At The Three Cultures Summit on Climate Change, What Scientists Want to Learn From Social Scientists


I'm spending the weekend in Oregon at an outpost on the edge of the Columbia River Valley. I'm in town for a unique three cultures summit on climate change, a workshop that brings together scientists, social scientists, philosophers, poets, and artists to discuss strategies and methods for public engagement and communication.

This afternoon we broke into separate disciplinary groups and embarked on a short hike to reflect on what we would like to learn from the other disciplines. When we returned, I jotted down the following notes on what scientists said they would most like to learn or know from social scientists. Here's what they said:

Practical specific applications of framing

Data on different values of different segments of society regarding climate change

How to get policy makers to listen.

Establish an ongoing formal dialogue and partnership with social scientists on sustainability and science.

How to listen effectively given a diversity of social values (communication should be a 2 way street)

Guidance on where to best target our efforts i.e. which segments of the public?

How to communicate through social networks

Help with understanding the practical limits of effective advocacy.

Studies of the culture of science.

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Good post, had never heard of three summit conferences before. sounds like my cup of tea, marrying art and poety and science and Can I submit my polar cities idea to them for next year consideration?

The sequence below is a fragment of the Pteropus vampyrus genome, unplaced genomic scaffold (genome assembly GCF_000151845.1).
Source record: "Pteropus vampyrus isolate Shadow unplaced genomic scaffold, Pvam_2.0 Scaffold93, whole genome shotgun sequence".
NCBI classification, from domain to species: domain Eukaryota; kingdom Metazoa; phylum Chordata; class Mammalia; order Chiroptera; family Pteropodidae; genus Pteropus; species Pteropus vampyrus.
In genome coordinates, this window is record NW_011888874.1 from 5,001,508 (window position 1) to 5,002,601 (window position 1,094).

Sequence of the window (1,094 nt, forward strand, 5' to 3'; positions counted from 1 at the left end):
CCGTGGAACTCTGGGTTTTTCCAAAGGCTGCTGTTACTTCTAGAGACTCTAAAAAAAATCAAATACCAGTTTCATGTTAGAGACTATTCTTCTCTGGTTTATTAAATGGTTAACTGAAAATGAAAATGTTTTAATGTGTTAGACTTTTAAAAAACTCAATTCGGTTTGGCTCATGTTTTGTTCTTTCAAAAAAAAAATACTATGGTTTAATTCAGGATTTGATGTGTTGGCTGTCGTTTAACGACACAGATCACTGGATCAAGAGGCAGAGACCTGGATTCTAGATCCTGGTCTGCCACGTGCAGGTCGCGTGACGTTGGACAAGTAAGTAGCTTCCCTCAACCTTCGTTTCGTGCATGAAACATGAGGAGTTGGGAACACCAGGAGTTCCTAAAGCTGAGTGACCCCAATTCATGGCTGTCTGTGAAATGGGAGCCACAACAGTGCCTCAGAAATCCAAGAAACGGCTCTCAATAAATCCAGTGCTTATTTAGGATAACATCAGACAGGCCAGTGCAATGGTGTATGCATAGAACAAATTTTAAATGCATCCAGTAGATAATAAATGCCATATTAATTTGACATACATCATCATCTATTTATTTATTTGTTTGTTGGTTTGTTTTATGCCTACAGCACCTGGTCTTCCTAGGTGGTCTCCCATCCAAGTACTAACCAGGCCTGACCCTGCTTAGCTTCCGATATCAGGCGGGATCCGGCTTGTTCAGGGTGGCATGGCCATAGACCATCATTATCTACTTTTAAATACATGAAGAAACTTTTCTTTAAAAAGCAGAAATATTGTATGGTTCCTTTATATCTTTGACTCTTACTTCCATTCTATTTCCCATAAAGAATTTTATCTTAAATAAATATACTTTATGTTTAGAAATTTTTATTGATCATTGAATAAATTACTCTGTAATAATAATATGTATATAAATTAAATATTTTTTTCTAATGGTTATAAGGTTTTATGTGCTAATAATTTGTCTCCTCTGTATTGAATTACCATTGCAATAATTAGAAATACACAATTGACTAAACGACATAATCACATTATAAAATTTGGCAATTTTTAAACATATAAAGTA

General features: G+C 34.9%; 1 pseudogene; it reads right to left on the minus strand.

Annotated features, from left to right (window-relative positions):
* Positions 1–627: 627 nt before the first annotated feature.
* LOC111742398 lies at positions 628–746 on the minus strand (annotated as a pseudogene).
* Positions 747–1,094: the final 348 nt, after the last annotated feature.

DANNY in Taiwan

Does "Studies of the culture of science" mean studies internal to science (Latour, Knorr Cetina, Atkinson) or studies of science in culture generally (Nelkin, Gregory & Miller, Wynne), or both, or either, or...?

The summit sounds fascinating and I look forward to reading more about it.

By Rhetorician (not verified) on 07 Mar 2009 #permalink

Wonderful! Do you have any tips, or did the conference provide any tips for channels through which such information might be provided to the people who want it? I'm doing work that relates specifically to some of those questions. Would be happy to find good outlets for the results.

`How to get policy makers to listen.`

This may be the hardest problem of all, especially when it comes to problems that will not fully emerge until long after today`s politicians are out of office.